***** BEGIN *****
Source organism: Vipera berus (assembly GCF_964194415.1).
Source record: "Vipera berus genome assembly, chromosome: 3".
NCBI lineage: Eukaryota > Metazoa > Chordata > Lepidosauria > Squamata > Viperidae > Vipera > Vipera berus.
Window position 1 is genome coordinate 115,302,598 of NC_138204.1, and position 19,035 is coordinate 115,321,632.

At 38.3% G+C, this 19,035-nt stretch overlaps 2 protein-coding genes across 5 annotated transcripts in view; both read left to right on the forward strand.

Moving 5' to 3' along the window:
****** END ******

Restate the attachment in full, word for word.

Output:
Source organism: Vipera berus (assembly GCF_964194415.1).
Source record: "Vipera berus genome assembly, chromosome: 3".
NCBI lineage: Eukaryota > Metazoa > Chordata > Lepidosauria > Squamata > Viperidae > Vipera > Vipera berus.
Window position 1 is genome coordinate 115,302,598 of NC_138204.1, and position 19,035 is coordinate 115,321,632.

At 38.3% G+C, this 19,035-nt stretch overlaps 2 protein-coding genes across 5 annotated transcripts in view; both read left to right on the forward strand.

Moving 5' to 3' along the window: